Binghamton Mayor Matt Ryan’s folly, a symbolic ban on hydraulic fracturing within the city, has now come back to bite him in the rear end. His folly will cost Binghamton City taxpayers a lot of money as the city has now been sued over their illegal ban, passed at the eleventh hour last December before Ryan was about to lose a majority of support from the Binghamton City Council in January (voters tossing out some of the all-Democrat council members in the last election).
The Binghamton law firm Hinman, Howard & Kattell filed a lawsuit on Wednesday in state Supreme Court on behalf of five plaintiffs to overturn the Binghamton ban.
An article in yesterday’s Wall Street Journal reports on the Sierra Club’s new campaign to kill the natural gas industry—the same way the group contributed to the demise of the coal industry in the U.S. and the same way they killed off the nuclear power industry for the past 30 years.
Brian O’Neill, a columnist for the Pittsburgh Post-Gazette and author of the book The Paris of Appalachia: Pittsburgh in the Twenty-first Century, writes in a PPG column today that although his heart is with the enviro-left movement, his head tells him that shale gas is the best option for now.
O’Neill puts himself squarely in the middle of the gas drilling debate with clowns to his left and jokers to his right. He’s a true believer in man-caused global warming but believes that natural gas is the “other” (and preferred) fossil fuel, like pork is the other white meat.
For more than year, MDN has periodically reported on Norse Energy as they have struggled to hold on, waiting for New York State to finally start issuing horizontal hydraulic fracturing drilling permits (see MDN’s coverage here). Norse’s strategy has been to roll the dice that New York will allow shale gas drilling. Drilling is always risky, but betting the company on New York politicians is truly a Las Vegas kind of gamble.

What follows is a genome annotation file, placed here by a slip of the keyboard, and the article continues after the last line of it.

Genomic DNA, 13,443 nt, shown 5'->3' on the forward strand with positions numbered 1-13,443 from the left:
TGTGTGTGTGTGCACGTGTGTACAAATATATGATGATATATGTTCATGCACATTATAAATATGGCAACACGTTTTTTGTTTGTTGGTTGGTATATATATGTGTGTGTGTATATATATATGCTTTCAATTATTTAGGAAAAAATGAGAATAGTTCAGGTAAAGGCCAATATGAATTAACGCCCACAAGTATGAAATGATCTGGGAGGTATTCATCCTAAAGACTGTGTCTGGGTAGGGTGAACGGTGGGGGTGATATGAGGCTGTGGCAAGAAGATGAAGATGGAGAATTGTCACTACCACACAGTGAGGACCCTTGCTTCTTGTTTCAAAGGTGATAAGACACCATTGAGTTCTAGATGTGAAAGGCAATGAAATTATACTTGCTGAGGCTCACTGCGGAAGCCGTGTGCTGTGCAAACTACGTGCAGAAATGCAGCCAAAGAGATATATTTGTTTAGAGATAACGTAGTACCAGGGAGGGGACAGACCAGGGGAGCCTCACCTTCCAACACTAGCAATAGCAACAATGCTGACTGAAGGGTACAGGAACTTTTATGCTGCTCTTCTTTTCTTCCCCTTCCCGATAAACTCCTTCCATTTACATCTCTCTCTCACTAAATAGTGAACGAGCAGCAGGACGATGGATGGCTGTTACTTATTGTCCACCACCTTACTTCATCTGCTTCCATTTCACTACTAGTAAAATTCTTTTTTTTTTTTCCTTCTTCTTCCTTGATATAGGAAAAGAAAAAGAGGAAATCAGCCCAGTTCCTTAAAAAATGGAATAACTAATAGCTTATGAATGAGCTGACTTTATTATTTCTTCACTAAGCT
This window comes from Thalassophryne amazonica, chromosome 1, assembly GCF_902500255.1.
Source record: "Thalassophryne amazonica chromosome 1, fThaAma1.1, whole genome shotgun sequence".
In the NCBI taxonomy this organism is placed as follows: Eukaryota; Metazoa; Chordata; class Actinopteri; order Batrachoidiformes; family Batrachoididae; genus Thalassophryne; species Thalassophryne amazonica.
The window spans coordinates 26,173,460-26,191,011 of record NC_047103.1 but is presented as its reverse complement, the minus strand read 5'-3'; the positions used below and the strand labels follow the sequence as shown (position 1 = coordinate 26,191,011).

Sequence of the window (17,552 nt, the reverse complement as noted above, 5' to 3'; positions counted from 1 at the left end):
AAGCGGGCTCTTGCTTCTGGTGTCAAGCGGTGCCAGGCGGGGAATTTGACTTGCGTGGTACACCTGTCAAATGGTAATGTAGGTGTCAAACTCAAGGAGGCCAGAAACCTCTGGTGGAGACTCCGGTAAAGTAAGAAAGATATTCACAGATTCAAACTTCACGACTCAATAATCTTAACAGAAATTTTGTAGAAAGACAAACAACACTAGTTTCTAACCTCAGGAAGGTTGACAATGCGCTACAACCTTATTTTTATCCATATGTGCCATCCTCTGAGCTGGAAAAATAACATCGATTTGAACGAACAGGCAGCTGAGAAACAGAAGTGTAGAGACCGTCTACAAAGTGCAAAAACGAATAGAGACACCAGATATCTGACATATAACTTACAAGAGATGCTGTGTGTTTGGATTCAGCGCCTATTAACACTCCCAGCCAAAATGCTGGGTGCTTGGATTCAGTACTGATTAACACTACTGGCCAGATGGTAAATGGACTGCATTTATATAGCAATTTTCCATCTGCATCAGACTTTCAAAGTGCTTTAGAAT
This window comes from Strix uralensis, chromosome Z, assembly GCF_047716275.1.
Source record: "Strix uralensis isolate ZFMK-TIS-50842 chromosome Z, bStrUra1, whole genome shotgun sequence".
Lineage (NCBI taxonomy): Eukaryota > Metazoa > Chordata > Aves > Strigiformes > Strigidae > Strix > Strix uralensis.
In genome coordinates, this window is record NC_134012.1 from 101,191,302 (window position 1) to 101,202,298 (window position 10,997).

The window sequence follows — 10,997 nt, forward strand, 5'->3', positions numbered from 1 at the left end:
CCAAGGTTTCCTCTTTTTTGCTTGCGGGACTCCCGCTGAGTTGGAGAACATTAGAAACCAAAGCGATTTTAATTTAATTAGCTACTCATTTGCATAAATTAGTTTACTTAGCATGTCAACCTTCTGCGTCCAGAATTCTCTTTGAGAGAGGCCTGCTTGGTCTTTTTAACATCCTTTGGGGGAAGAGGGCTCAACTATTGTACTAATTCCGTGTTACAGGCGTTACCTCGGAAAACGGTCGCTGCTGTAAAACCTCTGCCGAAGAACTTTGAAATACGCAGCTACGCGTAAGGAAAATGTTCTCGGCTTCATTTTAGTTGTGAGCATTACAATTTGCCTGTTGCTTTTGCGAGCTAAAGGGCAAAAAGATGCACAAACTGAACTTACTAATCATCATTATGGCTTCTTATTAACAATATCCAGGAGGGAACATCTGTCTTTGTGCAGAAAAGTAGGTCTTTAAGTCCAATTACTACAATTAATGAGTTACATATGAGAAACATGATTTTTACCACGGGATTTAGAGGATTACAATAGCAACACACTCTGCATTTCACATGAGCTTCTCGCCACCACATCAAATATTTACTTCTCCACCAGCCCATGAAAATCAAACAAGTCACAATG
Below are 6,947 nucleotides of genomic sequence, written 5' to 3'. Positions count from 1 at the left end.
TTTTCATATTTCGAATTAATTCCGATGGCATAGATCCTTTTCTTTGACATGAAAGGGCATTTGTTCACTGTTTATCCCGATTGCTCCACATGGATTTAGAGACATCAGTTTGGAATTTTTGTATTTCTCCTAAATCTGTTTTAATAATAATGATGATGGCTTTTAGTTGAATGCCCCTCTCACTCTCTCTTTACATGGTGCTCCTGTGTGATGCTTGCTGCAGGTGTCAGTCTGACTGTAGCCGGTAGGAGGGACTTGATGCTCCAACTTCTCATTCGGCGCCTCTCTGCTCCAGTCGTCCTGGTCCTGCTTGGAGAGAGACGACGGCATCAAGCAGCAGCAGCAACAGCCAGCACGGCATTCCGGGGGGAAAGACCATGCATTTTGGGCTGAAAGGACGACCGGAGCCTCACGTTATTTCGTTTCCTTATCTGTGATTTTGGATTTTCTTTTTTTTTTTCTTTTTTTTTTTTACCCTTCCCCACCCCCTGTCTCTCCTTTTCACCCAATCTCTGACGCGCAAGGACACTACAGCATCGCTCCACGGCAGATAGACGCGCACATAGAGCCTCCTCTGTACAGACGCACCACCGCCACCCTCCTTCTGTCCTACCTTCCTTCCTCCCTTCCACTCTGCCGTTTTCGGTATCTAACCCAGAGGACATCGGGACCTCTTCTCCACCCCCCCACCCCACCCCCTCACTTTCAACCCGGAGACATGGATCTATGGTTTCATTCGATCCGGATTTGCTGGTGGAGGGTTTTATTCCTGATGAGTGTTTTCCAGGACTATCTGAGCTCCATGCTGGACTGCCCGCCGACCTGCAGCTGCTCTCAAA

In order to keep going, Norse has sold off various assets over the past year. According to their first quarter 2012 update (see below), they at least have enough money in the bank to keep their U.S. operations going through the third quarter of this year. And they still have a controlling interest in 135,000 acres in New York, much of it in the Marcellus and Utica Shale play areas, should New York finally get off the dime. But in a sign that they may be giving up on the Empire State, Norse is shutting down it’s New York office and heading back to Houston.
Last week the American Gas Association (AGA) released a new economic report detailing that on average, customers saved $175 on their natural gas bills due to the abundant supplies of natural gas in the U.S., mostly from shale gas. Commercial customers saved an average $1,100 per year (see a copy of the full report embedded below).
The report also shows that for 2011, new jobs generated by the shale industry in this country was 150,000—or 9 percent of all new jobs created. Additionally, another 194,000 jobs were held by people who provide goods and services to the shale industry. Astonishing for a single industry to have such a profound impact. As MDN has recently reported, UGI and other utilities are cutting gas rates for customers—drastically. And all because of hydraulic fracturing of shale gas.
Bill desRosiers has been a good friend and supporter of MDN for more than a year now, and MDN editor Jim Willis has had the pleasure of working with Bill during his tenure with the great people at Energy in Depth – Northeast Marcellus Initiative.
Bill has now changed chairs and he’s working for an equally great group of people at Cabot Oil & Gas as their external affairs coordinator. Cabot is lucky to snag him.